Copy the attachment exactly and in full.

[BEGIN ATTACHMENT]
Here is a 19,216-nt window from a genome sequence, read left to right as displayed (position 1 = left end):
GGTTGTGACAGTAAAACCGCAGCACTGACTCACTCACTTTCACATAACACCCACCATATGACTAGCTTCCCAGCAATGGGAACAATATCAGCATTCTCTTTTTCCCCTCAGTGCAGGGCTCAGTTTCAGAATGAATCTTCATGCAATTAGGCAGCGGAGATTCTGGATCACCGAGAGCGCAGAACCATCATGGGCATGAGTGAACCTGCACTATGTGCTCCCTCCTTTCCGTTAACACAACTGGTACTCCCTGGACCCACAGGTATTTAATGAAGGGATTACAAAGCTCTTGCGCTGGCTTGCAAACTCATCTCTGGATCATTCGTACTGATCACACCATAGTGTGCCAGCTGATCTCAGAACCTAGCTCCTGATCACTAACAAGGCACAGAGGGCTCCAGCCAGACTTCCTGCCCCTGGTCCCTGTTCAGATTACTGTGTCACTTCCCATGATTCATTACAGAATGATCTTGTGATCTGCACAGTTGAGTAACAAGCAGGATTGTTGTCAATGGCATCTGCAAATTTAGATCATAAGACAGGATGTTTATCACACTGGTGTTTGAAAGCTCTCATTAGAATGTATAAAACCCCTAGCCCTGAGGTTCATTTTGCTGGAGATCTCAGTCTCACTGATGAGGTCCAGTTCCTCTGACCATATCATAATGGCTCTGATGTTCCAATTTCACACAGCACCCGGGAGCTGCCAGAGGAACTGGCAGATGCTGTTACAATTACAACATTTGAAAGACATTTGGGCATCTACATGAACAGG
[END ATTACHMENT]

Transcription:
Here is a 19,216-nt window from a genome sequence, read left to right as displayed (position 1 = left end):
GGTTGTGACAGTAAAACCGCAGCACTGACTCACTCACTTTCACATAACACCCACCATATGACTAGCTTCCCAGCAATGGGAACAATATCAGCATTCTCTTTTTCCCCTCAGTGCAGGGCTCAGTTTCAGAATGAATCTTCATGCAATTAGGCAGCGGAGATTCTGGATCACCGAGAGCGCAGAACCATCATGGGCATGAGTGAACCTGCACTATGTGCTCCCTCCTTTCCGTTAACACAACTGGTACTCCCTGGACCCACAGGTATTTAATGAAGGGATTACAAAGCTCTTGCGCTGGCTTGCAAACTCATCTCTGGATCATTCGTACTGATCACACCATAGTGTGCCAGCTGATCTCAGAACCTAGCTCCTGATCACTAACAAGGCACAGAGGGCTCCAGCCAGACTTCCTGCCCCTGGTCCCTGTTCAGATTACTGTGTCACTTCCCATGATTCATTACAGAATGATCTTGTGATCTGCACAGTTGAGTAACAAGCAGGATTGTTGTCAATGGCATCTGCAAATTTAGATCATAAGACAGGATGTTTATCACACTGGTGTTTGAAAGCTCTCATTAGAATGTATAAAACCCCTAGCCCTGAGGTTCATTTTGCTGGAGATCTCAGTCTCACTGATGAGGTCCAGTTCCTCTGACCATATCATAATGGCTCTGATGTTCCAATTTCACACAGCACCCGGGAGCTGCCAGAGGAACTGGCAGATGCTGTTACAATTACAACATTTGAAAGACATTTGGGCATCTACATGAACAGG